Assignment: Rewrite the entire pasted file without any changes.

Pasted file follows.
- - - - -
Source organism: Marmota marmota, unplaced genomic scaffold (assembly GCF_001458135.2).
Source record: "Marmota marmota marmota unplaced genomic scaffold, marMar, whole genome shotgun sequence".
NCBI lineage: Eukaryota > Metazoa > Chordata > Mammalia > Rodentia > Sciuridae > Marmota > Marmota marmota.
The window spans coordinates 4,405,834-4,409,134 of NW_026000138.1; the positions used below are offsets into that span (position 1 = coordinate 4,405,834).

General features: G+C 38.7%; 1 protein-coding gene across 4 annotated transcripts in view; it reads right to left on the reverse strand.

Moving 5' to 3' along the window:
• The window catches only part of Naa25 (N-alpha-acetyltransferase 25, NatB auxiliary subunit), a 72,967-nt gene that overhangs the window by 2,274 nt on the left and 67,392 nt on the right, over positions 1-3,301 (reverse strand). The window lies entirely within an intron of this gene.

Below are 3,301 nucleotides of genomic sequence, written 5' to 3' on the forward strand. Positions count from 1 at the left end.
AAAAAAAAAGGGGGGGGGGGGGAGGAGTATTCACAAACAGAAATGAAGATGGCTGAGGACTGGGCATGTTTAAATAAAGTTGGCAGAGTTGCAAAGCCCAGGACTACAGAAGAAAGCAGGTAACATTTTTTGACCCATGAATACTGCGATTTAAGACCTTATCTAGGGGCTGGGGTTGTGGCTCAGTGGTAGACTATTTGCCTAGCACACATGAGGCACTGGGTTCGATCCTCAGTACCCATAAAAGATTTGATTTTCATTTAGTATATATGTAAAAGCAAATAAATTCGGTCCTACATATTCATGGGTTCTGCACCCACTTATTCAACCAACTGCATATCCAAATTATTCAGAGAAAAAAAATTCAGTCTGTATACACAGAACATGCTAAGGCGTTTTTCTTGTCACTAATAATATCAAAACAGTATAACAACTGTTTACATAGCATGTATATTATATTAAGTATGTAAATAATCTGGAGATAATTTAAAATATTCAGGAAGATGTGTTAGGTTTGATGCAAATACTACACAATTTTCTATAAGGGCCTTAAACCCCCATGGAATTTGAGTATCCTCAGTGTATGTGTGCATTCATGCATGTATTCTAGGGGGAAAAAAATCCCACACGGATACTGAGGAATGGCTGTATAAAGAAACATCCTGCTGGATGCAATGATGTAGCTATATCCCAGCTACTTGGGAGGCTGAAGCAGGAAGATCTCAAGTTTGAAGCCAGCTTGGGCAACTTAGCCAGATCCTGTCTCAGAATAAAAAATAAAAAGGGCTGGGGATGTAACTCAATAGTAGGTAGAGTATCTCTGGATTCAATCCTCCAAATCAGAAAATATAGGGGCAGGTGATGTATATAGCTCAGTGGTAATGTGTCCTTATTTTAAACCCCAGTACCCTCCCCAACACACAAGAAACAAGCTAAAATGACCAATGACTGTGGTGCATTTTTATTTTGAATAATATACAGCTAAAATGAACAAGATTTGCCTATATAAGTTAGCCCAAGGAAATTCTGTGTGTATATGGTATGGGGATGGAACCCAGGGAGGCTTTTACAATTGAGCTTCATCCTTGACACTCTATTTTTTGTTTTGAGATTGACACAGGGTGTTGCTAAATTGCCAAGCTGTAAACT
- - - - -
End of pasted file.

Source organism: Marmota marmota, unplaced genomic scaffold (assembly GCF_001458135.2).
Source record: "Marmota marmota marmota unplaced genomic scaffold, marMar, whole genome shotgun sequence".
NCBI lineage: Eukaryota > Metazoa > Chordata > Mammalia > Rodentia > Sciuridae > Marmota > Marmota marmota.
The window spans coordinates 4,405,834-4,409,134 of NW_026000138.1; the positions used below are offsets into that span (position 1 = coordinate 4,405,834).

General features: G+C 38.7%; 1 protein-coding gene across 4 annotated transcripts in view; it reads right to left on the reverse strand.

Moving 5' to 3' along the window:
• The window catches only part of Naa25 (N-alpha-acetyltransferase 25, NatB auxiliary subunit), a 72,967-nt gene that overhangs the window by 2,274 nt on the left and 67,392 nt on the right, over positions 1-3,301 (reverse strand). The window lies entirely within an intron of this gene.

Below are 3,301 nucleotides of genomic sequence, written 5' to 3' on the forward strand. Positions count from 1 at the left end.
AAAAAAAAAGGGGGGGGGGGGGAGGAGTATTCACAAACAGAAATGAAGATGGCTGAGGACTGGGCATGTTTAAATAAAGTTGGCAGAGTTGCAAAGCCCAGGACTACAGAAGAAAGCAGGTAACATTTTTTGACCCATGAATACTGCGATTTAAGACCTTATCTAGGGGCTGGGGTTGTGGCTCAGTGGTAGACTATTTGCCTAGCACACATGAGGCACTGGGTTCGATCCTCAGTACCCATAAAAGATTTGATTTTCATTTAGTATATATGTAAAAGCAAATAAATTCGGTCCTACATATTCATGGGTTCTGCACCCACTTATTCAACCAACTGCATATCCAAATTATTCAGAGAAAAAAAATTCAGTCTGTATACACAGAACATGCTAAGGCGTTTTTCTTGTCACTAATAATATCAAAACAGTATAACAACTGTTTACATAGCATGTATATTATATTAAGTATGTAAATAATCTGGAGATAATTTAAAATATTCAGGAAGATGTGTTAGGTTTGATGCAAATACTACACAATTTTCTATAAGGGCCTTAAACCCCCATGGAATTTGAGTATCCTCAGTGTATGTGTGCATTCATGCATGTATTCTAGGGGGAAAAAAATCCCACACGGATACTGAGGAATGGCTGTATAAAGAAACATCCTGCTGGATGCAATGATGTAGCTATATCCCAGCTACTTGGGAGGCTGAAGCAGGAAGATCTCAAGTTTGAAGCCAGCTTGGGCAACTTAGCCAGATCCTGTCTCAGAATAAAAAATAAAAAGGGCTGGGGATGTAACTCAATAGTAGGTAGAGTATCTCTGGATTCAATCCTCCAAATCAGAAAATATAGGGGCAGGTGATGTATATAGCTCAGTGGTAATGTGTCCTTATTTTAAACCCCAGTACCCTCCCCAACACACAAGAAACAAGCTAAAATGACCAATGACTGTGGTGCATTTTTATTTTGAATAATATACAGCTAAAATGAACAAGATTTGCCTATATAAGTTAGCCCAAGGAAATTCTGTGTGTATATGGTATGGGGATGGAACCCAGGGAGGCTTTTACAATTGAGCTTCATCCTTGACACTCTATTTTTTGTTTTGAGATTGACACAGGGTGTTGCTAAATTGCCAAGCTGTAAACT